Aldermen split over proposed changes to alcohol restrictions

From left: Mayor Lynn Spruill and Vice Mayor and Ward 6 Alderman Roy A’ Perkins discuss the proposal for a public hearing for a change in Starkville’s alcohol restrictions during the Board of Aldermen’s work session at City Hall on Friday. The proposal for a public hearing was placed on the consent agenda. (Photo By Logan Kirkland, SDN)
By: 
LOGAN KIRKLAND
Staff Writer

The Starkville Board of Aldermen denied a motion to remove the proposed alcohol restriction public hearing from the agenda, allowing for the public hearing to be placed on the consent agenda during Friday’s work session at City Hall.

The vote tied at 3-3, with Mayor Lynn Spruill serving as the tie-breaking vote. Ward 1 Alderman Ben Carver, Ward 6 Alderman Roy A’. Perkins and Ward 7 Alderman Henry Vaughn voted to remove the public hearing from the agenda. Ward 2 Alderman Sandra Sistrunk, Ward 4 Alderman Jason Walker and Ward 5 Alderman Patrick Miller voted to have a public hearing on the alcohol restrictions.

Ward 3 Alderman David Little was not present at the work session. Little, however, was watching through Facebook Live.

During the work session, Spruill brought up the proposed alcohol restrictions to the board to inquire about two public hearings before the board takes a vote.

The new regulations would adapt the minimum state statutes of allowing the sale of alcohol to be at least 100 feet from a school or church. Starkville’s current restriction is 250 feet.

These changes would also allow the sale of beer with an 8 percent alcohol content while the current restriction sits at 5 percent. Additionally, restaurants and bars would have the ability to sell alcohol up to 1 a.m. each day of the week.

Spruill hopes to have the board vote on having the first of two public hearings to be held at the first meeting in September. The second public hearing and vote would occur during the second meeting in September.

Perkins followed Spruill’s request to hold a public hearing on the restrictions by emphasizing Starkville is not required by law to have the minimum requirements.

During discussion, Carver interjected by asking Spruill if she has the votes in place before making the board go through the long process if it is only going to be rejected in the end.

Spruill said she spoke with certain aldermen, receiving support. The change in alcohol restrictions is something Spruill believes is in the best interest of Starkville.

“I am dragging you through this without an absolute of four votes in place,” Spruill said.

Carver then made a motion to remove the proposed public hearing from the consent agenda. The motion was seconded by Perkins.

During discussion, Miller asked what the reasoning was for the motion. Carver responded, saying it was due to constituents’ request.

Miller said if this is something the mayor wants, the board should at least call for a public hearing out of respect.

“I’d like to hear from the public and hear from the constituents regarding this matter,” Miller said. “To me, it would at least makes sense to put it on the agenda.”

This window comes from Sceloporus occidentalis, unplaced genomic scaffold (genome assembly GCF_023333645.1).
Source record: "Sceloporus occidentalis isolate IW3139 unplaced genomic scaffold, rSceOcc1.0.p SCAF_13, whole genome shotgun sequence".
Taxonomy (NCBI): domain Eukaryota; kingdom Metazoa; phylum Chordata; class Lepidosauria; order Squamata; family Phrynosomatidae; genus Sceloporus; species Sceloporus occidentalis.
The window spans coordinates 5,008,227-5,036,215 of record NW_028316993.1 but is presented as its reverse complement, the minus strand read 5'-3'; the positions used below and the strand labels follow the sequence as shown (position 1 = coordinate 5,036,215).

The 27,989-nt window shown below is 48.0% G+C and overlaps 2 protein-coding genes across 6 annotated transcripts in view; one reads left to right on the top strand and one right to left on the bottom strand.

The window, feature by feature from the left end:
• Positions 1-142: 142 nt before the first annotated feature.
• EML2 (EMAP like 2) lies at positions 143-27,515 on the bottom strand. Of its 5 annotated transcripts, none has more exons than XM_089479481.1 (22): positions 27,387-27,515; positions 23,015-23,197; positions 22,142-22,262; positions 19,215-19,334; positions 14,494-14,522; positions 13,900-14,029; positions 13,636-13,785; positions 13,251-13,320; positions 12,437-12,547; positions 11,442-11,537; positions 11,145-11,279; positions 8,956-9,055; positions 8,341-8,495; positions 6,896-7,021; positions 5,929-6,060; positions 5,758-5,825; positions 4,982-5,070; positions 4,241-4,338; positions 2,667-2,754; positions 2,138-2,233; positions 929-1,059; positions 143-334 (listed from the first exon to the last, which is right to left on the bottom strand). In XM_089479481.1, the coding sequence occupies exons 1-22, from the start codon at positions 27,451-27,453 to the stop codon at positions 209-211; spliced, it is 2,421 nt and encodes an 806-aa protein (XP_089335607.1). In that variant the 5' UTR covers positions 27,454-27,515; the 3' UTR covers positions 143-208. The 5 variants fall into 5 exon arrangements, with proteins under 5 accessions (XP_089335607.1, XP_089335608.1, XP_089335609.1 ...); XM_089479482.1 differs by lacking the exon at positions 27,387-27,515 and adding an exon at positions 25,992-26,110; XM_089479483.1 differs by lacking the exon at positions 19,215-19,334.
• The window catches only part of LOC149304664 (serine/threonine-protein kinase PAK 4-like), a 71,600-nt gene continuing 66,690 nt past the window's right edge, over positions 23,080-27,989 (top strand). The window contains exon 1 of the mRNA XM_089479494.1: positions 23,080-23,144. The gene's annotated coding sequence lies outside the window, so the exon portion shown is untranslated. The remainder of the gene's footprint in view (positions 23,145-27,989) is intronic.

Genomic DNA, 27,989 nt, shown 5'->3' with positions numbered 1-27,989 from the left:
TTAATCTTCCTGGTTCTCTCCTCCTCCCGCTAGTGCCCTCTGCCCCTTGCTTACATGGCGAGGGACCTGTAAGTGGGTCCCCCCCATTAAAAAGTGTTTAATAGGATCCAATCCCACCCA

Walker said he is not sure how he will vote on the issue, but he does want to hear from the public. He said it’s obvious this will affect people’s health, safety and the welfare of constituents, but would also impact the city’s budget.

“I think in order to balance the scale you have to hear both sides of the argument,” Walker said.

Carver told the SDN the reason he brought up the motion was to save the board time if there was not enough support to pass the proposed alcohol restrictions.

The proposed motion during the work session, Spruill said, came to her as a surprise. Spruill said she had not anticipated the work sessions would end up being voting sessions.

Spruill understands the importance of churches and the integral role it plays in the community, but she said entertainment and restaurants also need to succeed in
order to benefit the city.

The possibility, Spruill said, of only changing the ordinance in specific areas will not be able to help the city in the way she knows this ordinance can.

“Our downtown is surrounded by churches,” Spruill said. “We just have no room to move.”

When asked about procedure, Spruill said the opportunity for the board to take a vote is there because the board is technically in session.

“I do think that this is not intended for us to be taking action, it’s intended for it to be more dialogue and more work session than anything,” Spruill said. “I’m hoping that is a rare instance.”

OTHER BUSINESS:

• The board was presented with the proposals on a new road and drainage plan. This plan will include overlays, striping, base repairs, other roadway improvements and drainage flow.

• Ward 2 Alderman Sandra Sistrunk discussed the city budget. The city has until Sept. 30 to approve the budget. Sistrunk said she is close to having a product in the hands of the aldermen.

• The board discussed the insurance for city employees.

• The board discussed the option of ticketing citizens who litter more frequently in order to help keep Starkville clean.

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